3.3 Rhode Island Motorcycle Equipment Requirements

In Rhode Island, you are expected to submit your motorcycle for a safety and vehicle inspection at least once a year before June 20th arrives. Though having your vehicle examined by professionals will make it easier to locate any outstanding mechanical issues, it is suggested you make a habit of checking your motorcycle every time before you embark on a trip. Providing maintenance will ensure you regularly apply repairs, replace broken parts, and ensure your vehicle’s overall functionality.

You need the following minimum requirements fitted to your motorcycle for the vehicle to meet the safety requirements in Rhode Island. They must be working at optimal capacity to help you quickly avoid obstacles, improve your visibility to other drivers, and increase awareness of your surroundings:

  • Horn
  • Wheels
  • Tires
  • Handlebars
  • Front & Rear Brakes
  • Controls
  • Headlight
  • Rear light
  • Brake Light
  • Turn Signals
  • Exhaust System
  • Muffler
  • Rearview Mirrors
  • Fenders
  • Footrests

3.4 Rhode Island Lane Splitting Laws

In Rhode Island, lane splitting is deemed an illegal practice and forbidden for motorcyclists to attempt. You cannot ride on top of the dividing lines in between traffic lanes, ride in between adjacent rows of stopped vehicles, nor attempt to overtake a larger vehicle in front of you while both of you are traveling in the same lane.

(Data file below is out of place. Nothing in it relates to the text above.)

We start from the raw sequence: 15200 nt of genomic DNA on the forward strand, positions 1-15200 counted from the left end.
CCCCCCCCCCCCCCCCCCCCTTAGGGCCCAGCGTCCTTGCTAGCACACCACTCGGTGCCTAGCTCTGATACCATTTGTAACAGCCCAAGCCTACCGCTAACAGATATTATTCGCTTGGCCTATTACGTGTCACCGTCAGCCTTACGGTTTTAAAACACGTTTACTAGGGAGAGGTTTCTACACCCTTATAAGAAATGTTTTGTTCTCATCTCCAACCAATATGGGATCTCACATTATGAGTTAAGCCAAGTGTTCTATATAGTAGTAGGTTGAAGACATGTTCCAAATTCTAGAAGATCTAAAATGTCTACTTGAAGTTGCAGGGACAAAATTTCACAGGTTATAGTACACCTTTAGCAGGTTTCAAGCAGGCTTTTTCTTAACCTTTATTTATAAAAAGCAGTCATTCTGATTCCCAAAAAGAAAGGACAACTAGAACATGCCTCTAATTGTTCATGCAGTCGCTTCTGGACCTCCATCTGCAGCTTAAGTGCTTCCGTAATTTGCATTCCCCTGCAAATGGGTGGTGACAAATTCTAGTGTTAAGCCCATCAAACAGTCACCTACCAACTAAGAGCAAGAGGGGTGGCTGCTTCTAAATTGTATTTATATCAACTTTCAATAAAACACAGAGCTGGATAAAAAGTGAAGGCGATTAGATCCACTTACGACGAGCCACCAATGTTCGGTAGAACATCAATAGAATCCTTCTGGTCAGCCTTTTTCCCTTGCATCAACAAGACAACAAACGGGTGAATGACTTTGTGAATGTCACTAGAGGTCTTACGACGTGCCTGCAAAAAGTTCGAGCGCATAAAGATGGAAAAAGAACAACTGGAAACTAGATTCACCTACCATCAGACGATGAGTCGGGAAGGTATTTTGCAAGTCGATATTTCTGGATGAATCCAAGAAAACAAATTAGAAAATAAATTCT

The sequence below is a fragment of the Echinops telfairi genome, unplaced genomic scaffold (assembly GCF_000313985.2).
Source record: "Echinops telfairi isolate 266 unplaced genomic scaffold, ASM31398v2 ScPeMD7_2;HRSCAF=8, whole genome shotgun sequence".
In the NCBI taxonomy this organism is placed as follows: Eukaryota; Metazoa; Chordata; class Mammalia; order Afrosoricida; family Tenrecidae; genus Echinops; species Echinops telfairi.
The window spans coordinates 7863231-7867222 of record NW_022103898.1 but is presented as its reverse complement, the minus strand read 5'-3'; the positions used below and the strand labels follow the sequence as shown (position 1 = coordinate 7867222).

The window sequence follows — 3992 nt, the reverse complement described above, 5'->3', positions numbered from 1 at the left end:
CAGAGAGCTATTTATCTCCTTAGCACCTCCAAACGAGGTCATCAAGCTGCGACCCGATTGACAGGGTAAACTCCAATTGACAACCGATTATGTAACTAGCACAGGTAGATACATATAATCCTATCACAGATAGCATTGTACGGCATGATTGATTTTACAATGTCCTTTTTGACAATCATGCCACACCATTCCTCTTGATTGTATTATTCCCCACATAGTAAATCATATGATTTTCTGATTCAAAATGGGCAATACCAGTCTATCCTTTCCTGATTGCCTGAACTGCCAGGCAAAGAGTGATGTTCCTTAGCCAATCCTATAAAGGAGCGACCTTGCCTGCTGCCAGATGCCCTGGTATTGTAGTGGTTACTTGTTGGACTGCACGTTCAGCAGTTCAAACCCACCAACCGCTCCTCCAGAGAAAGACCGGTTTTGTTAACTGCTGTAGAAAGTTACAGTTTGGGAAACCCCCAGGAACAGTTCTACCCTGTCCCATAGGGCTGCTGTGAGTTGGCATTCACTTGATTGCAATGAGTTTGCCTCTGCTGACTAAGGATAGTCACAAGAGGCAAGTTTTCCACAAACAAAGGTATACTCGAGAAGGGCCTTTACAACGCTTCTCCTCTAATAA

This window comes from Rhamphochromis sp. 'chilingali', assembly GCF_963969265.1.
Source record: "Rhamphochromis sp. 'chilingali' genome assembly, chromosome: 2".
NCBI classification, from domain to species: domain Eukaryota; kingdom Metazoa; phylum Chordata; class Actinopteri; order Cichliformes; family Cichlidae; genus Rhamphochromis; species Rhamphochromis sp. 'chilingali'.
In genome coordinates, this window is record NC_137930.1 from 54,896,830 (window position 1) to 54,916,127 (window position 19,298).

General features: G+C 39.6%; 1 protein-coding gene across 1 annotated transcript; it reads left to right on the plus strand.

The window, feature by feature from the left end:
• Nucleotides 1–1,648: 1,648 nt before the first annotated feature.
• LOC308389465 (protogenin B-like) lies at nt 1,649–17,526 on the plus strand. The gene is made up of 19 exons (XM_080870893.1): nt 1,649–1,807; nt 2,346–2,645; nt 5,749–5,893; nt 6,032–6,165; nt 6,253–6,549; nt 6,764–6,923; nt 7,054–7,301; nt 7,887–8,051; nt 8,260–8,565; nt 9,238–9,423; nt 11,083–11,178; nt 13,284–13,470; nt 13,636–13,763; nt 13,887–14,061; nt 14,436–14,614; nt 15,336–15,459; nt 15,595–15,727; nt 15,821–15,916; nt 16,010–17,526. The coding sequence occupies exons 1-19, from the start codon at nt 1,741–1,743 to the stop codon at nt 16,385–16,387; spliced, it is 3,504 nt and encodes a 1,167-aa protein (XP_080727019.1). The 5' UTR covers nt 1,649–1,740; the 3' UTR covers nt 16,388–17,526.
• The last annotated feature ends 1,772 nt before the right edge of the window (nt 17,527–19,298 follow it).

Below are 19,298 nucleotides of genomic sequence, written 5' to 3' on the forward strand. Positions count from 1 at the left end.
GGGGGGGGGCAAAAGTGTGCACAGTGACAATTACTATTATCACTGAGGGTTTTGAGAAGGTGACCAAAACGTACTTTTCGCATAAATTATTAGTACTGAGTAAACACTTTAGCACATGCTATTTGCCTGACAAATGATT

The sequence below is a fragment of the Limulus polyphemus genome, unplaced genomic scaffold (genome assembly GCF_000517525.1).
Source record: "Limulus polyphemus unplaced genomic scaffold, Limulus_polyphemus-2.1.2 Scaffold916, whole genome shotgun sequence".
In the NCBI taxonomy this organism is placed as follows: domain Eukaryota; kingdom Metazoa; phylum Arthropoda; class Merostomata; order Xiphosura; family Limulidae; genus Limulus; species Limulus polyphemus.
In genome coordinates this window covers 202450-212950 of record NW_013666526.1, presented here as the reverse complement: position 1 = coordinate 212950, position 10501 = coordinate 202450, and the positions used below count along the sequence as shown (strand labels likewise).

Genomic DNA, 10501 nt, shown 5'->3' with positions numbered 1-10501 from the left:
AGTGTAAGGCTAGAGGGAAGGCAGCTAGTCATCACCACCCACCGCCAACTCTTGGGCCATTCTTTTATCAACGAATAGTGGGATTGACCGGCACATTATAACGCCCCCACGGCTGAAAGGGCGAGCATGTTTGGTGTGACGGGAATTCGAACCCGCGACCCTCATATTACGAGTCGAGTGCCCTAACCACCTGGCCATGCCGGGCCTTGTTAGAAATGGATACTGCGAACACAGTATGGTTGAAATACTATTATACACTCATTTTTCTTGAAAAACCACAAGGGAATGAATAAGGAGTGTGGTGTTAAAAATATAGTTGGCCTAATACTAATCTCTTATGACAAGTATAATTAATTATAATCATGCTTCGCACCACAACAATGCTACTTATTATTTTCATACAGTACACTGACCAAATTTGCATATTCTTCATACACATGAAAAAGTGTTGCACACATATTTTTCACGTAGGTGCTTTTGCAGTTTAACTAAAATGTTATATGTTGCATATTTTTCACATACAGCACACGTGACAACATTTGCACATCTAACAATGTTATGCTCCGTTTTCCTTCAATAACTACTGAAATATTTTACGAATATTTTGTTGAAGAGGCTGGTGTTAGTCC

Though it is allowed, you should try to refrain from engaging in lane sharing. Motorcyclists are entitled to make full use of the space within their current lane. They can also share a lane with another motorcycle so long as the vehicles stay apart at least two abreast and both parties consent beforehand. You should refrain from engaging in this practice unless you are alongside someone you trust with riding experience.

4. Motorcycle Luggage for Rhode Island Motorcycle Tour

Even if you do not take frequent breaks throughout your entire Rhode Island motorcycle tour, it helps to have a reliable form of storage secured on your vehicle. Whether on the handlebars, windshield, side, or rear, you want a form of baggage that is going to keep your belongings from flying into any vehicles behind you. Though you will spend most of your time on the road, it is a good idea to have utilities and conveniences with you just in case.

Listed below are the motorcycle luggage options you can choose from. All of them have zippered and/or mesh pockets, are made of durable and weather-resistant materials, and come with an installation guide for easy mounting. They differ in terms of design, color, size, and placement position to offer you diverse choices:

5. Parting Words

Before you head out on your Rhode Island motorcycle trip, you should first be mindful of safety by making sure you prepare the necessary protective gear and motorcycle equipment. You should also keep in mind your passenger’s well-being if you carry one with you and what maneuvers on the road are considered legal or illegal.

As you travel via popular routes and visit promising locations in Rhode Island, you will not just have the opportunity to test out your riding skills. You will also be able to admire this state’s natural scenery, places of historical significance, and roadside attractions. While you are operating your vehicle, do not be afraid to take slight detours if you think you are heading to places that will enhance your riding experience.

Remember to be responsible when handling your motorcycle and try to have fun as you prepare to head out on your Rhode Island motorcycle trip.